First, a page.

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Fat Tuesday arrives, crowds thinner than usual

A quirk in the calendar made for sparse attendance at Fat Tuesday, part of the annual Mardi G ras revel in New Orleans. But the celebration— part family party, part Bacchanal— still resembled the same spectacle it's been for 100 years.
Wheeler rides as the King fo Zulu on Mardi Gras Day in New Orleans
Isaac ‘Ike’ Wheeler reigns Tuesday as the King of Zulu on Mardi Gras Day in New Orleans.David Rae Morris / Reuters
/ Source: The Associated Press

Mardi Gras costumes were sparse but so were the crowds Tuesday as the annual extravaganza of parades and parties arrived earlier than usual because of a quirk in the calendar.

“This is the smallest I’ve seen it in at least the last 10 years,” Police Chief Eddie Compass said after posing for a picture with a group of women wearing grass skirts and coconut shells. “I think it’s the early date and the rain.”

The annual pre-Lent celebration, a combination of family party and Bacchanalian blowout, still resembled the same jubilant citywide spectacle it has been for over a century — it was just a bit easier to get around.

Along St. Charles Avenue, the normally jam-packed street had stretches of empty spaces when the Zulu Social Aid & Pleasure Club, the first of 11 parades Tuesday, made its way past.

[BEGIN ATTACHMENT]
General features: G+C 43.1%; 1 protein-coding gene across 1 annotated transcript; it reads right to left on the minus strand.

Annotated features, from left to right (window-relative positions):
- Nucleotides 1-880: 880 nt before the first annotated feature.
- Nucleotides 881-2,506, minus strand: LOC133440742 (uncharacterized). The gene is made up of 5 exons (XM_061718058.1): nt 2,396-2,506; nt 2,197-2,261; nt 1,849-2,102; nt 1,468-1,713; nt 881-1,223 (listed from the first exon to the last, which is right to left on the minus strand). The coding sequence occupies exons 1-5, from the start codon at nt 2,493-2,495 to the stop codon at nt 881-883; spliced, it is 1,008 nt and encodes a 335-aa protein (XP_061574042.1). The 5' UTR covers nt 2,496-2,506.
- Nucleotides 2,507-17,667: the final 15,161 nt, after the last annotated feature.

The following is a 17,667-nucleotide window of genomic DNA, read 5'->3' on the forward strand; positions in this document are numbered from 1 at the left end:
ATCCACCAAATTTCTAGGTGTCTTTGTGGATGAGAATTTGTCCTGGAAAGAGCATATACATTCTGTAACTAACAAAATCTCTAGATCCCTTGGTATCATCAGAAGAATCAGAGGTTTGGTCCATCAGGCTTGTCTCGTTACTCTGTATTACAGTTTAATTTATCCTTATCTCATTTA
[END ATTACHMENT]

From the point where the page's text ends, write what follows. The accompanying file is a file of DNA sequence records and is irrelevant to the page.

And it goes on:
The problem was partly that Fat Tuesday is the earliest this year it’s been in 15 years — so far from spring break that it kept much of the college crowd away.

Turnout ‘definitely off’
And while Tuesday was cloudy but mild, with the temperature around 70, rain had fallen Monday and during the night, turning some spots muddy.

“It’s definitely off,” said Fallon Daunhauer, a bartender at Johnny White’s in the French Quarter for 21 years. “I think both things hurt. It’s not the best weather and it’s so early. Too close to Christmas, not close enough to spring break to get the college kids in.”

On Bourbon Street, where college students and others trade beads for glimpses of flesh, normally crowded balconies held fewer people.

In the French Quarter, merchants marked Mardi Gras T-shirts down to five for $20 or less. Vendors hawking beads, hats, feather boas and other trinkets along the parade route also said business was poor.

“We’re not making any money,” said Vinney Lucus of Cranston, R.I., whose uncle has been selling along the parade routes for 10 years. “But you aren’t so mobbed, so there’s less stolen.”

Rex rules!
Mardi Gras, which capped 11 days and more than 70 parades, kicked off with dozens of marching groups parading through the streets at dawn. Mayor Ray Nagin toasted the faux monarchs of each parade and turned rule of the city over to Rex, the king of Carnival.

“It’s been very peaceful,” Compass said. “We haven’t really had any trouble on the parade routes or in the Quarter. People are just having fun.”

Last February, a 20-year-old New Orleans woman was shot and killed as she watched a parade on St. Charles Avenue. Prosecutors have said they will seek the death penalty against the three teenage boys and 20-year-old man indicted in the killing.

Police close Mardi Gras ever year with a sweep down Bourbon Street, followed by street sweepers and garbage trucks as Carnival officially ends and Lent, in this heavily Catholic city, begins.